St. Patrick's Day is just around the corner, but what if you'd just as soon not spend the weekend getting drunk with the rest of the western world? Why not fire up a movie marathon instead? Here are 14 Irish-themed movies to help you get in the holiday spirit.
'The Quiet Man' (1952)
Who says a western has to take place in the desert? This film has all the ingredients of a great, classic western, including director John Ford and John Wayne playing a rough-edged but noble character trying to leave his past behind him. The only real difference is the lush, green setting and the fact that the climax features a fistfight rather than a shootout.
'Darby O'Gill and the Little People' (1959)
Initiated by a trip Walt Disney took to Ireland, “Darby O’Gill and the Little People” (based on a novel by Herminie Templeton Kavanagh) is an all-ages exploration of Irish folklore and a chance to see a very early performance by a very young Sean Connery. Sure, this isn’t the greatest movie ever but it’s the only one on this list to actually feature leprechauns and hey, that’s something, right?
'Barry Lyndon' (1975)
The legendary Stanley Kubrick directing a period piece set in 18th Century Ireland? There's no way that doesn't belong in a St. Patrick's Day marathon. Ryan O'Neal stars as a charming rogue who marries his way into aristocracy and struggles with what comes next. It didn't exactly light the world on fire back in 1975, but nowadays it's widely regarded as one of Kubrick's best.
'My Left Foot' (1989)
"My Left Foot" kicked off a trend where Daniel Day-Lewis starring in a film automatically equaled an Oscar nomination. Not that he didn't earn his first Academy Award here. Day-Lewis is incredible as Christy Brown, a man born with cerebral palsy who manages to overcome adversity and become a successful writer and artist. It helps that the film manages to tell Brown's story without relying on sap or melodrama.
'Far and Away' (1992)
If you don't mind turning off your brain (which probably isn't hard for most inebriated movie watchers on St. Patty's Day), then "Far and Away" is a great addition to any marathon. Nicole Kidman and Tom Cruise star as two Irish immigrants seeking love and fortune in America. The plot is simplistic, but the gorgeous cinematography is something to behold.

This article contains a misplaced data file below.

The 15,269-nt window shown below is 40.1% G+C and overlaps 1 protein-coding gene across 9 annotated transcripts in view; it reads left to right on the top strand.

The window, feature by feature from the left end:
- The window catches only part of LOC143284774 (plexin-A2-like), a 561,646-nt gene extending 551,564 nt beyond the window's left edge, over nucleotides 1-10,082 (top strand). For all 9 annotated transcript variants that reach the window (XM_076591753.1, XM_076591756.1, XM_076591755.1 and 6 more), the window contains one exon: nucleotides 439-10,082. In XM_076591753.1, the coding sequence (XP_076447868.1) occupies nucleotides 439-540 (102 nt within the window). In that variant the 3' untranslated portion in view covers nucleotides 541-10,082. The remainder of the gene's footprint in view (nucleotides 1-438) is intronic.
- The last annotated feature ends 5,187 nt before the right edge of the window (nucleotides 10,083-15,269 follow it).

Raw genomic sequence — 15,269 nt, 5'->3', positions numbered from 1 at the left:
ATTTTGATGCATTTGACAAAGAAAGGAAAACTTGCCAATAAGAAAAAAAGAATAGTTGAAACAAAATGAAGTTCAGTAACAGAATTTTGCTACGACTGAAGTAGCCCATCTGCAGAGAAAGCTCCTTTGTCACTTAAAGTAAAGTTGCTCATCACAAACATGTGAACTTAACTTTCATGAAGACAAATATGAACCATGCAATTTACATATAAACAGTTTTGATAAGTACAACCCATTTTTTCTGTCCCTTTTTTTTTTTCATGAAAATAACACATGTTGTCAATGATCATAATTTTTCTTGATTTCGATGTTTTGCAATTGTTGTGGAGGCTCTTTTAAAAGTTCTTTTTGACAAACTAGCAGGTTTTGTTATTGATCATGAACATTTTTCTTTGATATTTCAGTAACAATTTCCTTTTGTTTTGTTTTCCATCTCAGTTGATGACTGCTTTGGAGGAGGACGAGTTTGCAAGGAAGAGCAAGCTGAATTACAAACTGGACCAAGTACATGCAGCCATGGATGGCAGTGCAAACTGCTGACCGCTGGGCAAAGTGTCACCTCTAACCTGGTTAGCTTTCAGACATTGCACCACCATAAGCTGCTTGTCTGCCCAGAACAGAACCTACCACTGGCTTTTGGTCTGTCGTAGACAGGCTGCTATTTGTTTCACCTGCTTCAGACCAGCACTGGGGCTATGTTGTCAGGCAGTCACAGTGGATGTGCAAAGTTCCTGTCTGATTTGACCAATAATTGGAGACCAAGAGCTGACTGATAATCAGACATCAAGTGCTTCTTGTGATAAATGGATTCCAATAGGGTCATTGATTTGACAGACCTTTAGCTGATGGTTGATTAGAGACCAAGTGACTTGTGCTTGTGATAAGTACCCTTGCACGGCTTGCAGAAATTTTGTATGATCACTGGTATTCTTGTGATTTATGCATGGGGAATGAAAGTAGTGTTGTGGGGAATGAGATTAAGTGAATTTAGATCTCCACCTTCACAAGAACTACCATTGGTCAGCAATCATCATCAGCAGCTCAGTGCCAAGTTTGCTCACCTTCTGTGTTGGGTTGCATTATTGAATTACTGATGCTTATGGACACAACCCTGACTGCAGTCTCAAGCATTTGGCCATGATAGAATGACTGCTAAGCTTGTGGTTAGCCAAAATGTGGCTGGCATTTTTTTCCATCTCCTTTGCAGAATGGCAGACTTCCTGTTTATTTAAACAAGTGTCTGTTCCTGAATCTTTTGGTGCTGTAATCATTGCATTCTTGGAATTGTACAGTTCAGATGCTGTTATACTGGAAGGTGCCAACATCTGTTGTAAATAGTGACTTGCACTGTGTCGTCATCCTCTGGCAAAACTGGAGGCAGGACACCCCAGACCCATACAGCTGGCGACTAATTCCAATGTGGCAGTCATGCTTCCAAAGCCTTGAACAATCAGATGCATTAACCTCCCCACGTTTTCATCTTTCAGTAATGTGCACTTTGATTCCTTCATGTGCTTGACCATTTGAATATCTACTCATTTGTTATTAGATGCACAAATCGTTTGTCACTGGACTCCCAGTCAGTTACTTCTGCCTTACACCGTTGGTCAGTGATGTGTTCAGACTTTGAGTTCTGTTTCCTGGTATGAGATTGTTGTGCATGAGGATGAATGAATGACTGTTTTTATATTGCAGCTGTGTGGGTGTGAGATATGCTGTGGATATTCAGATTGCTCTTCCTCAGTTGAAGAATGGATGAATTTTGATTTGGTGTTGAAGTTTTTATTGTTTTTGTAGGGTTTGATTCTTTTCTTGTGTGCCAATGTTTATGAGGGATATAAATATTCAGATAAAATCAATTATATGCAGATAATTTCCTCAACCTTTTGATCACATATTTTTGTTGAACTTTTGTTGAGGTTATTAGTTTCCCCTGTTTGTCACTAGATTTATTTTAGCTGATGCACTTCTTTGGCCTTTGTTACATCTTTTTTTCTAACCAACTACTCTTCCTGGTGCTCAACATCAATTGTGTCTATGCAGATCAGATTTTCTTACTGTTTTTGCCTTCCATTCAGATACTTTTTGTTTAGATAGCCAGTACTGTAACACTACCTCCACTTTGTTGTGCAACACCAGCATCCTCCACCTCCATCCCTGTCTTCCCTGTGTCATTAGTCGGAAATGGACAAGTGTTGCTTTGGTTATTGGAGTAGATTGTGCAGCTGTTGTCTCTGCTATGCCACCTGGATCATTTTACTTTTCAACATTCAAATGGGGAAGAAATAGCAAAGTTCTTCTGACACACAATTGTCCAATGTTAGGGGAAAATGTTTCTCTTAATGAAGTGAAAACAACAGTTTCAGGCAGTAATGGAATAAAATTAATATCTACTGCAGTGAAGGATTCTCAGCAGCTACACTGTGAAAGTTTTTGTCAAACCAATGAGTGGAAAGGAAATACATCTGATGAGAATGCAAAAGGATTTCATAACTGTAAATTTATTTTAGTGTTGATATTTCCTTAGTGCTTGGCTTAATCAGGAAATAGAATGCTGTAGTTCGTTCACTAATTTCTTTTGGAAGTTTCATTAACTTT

'Michael Collins' (1996)
Before he built a reputation for playing middle-aged action heroes, Liam Neeson had quite a knack for period dramas. Neeson stars in this biopic about Irish revolutionary Michael Collins. It's not the most accurate account of the Irish Civil War, but an engaging one nonetheless.
'Good Will Hunting' (1997)
What happens when a hard-edged kid from South Boston turns out to be the next great mathematical genius? Can he shrug off that enormous chip on his shoulder long enough to seize his opportunity? "Good Will Hunting" remains an incredibly watchable movie even two decades later, boasting tremendous performances from both Matt Damon and the late, great Robin Williams.
'Gangs of New York' (2002)
With Martin Scorsese directing and Daniel Day-Lewis starring as a flamboyant villain named Bill the Butcher, there was no way this film wasn't going to be an instant classic. "Gangs of New York" offers a gripping look at gang warfare and racial tensions in Civil War-era New York City. It also started a long, fruitful partnership between Scorsese and Leonardo DiCaprio.
'The Departed' (2006)
"The Departed" is always worth a watch at St. Patrick's Day or any other day of the year. Inspired both by Hong Kong classic "Infernal Affairs" and real-life Boston gangster Whitey Bulger, the film offers a suspenseful game of cat and mouse as an undercover cop and a crooked detective try to ferret each other out while jack Nicholson chews a whole bunch of Boston scenery.
'Tristan & Isolde' (2006)
This romantic drama was basically marketed as "the original Romeo and Juliet." And while hardly at the level of the best Shakespeare adaptation, it at least offers an engaging love story set against the backdrop of Dark Ages-era Britain and Ireland.
'In Bruges' (2008)
"In Bruges" is equal parts black comedy and crime thriller, and the resulting combination is a lot of fun. Brendan Gleeson and Colin Farrell are hilarious as two hitmen sent to languish in Bruges after botching a job.
'The Secret of Kells' (2009)
"The Secret of Kells" has a lot to offer animation buffs. It draws from the imagery and mythology of an illuminated manuscript, resulting in an animated film very different from the usual flashy, slapstick fare you'll find in cinemas. It's an Oscar-worthy animated film, and likely would have won in 2010 if it didn't have the misfortune of running against Pixar's"Up."
"Calvary" is a film that manages a very delicate balancing act. It's a black comedy that juggles some very sensitive subject matter. It's also a movie that both tackles the Catholic Church's sex abuse scandals while at the same time arguing for the importance of the priesthood. Without a star as capable as Brendan Gleeson, it might not have come together as well as it does.
"Brooklyn" is sumptuous, sentimental drama about a young woman leaving Ireland behind and finding a new live and a new love in 1950's New York. It often feels like a relic from a bygone era, but that's hardly a bad thing. The film is also a welcome reminder that Saoirse Ronan is one of the brightest young talents in the film industry right now.
'Sing Street' (2016)
Director John Carney, direct of 2007's "Once," made an even stronger musical, one that follows a group of outcasts at a Dublin Catholic school in 1985. The coming-of-age story resonates strongly, but the real star of the show is the music itself. The original compositions perfectly recreate the pop music of the time and blend seamlessly with familiar fare from the likes of Duran Duran and The Cure.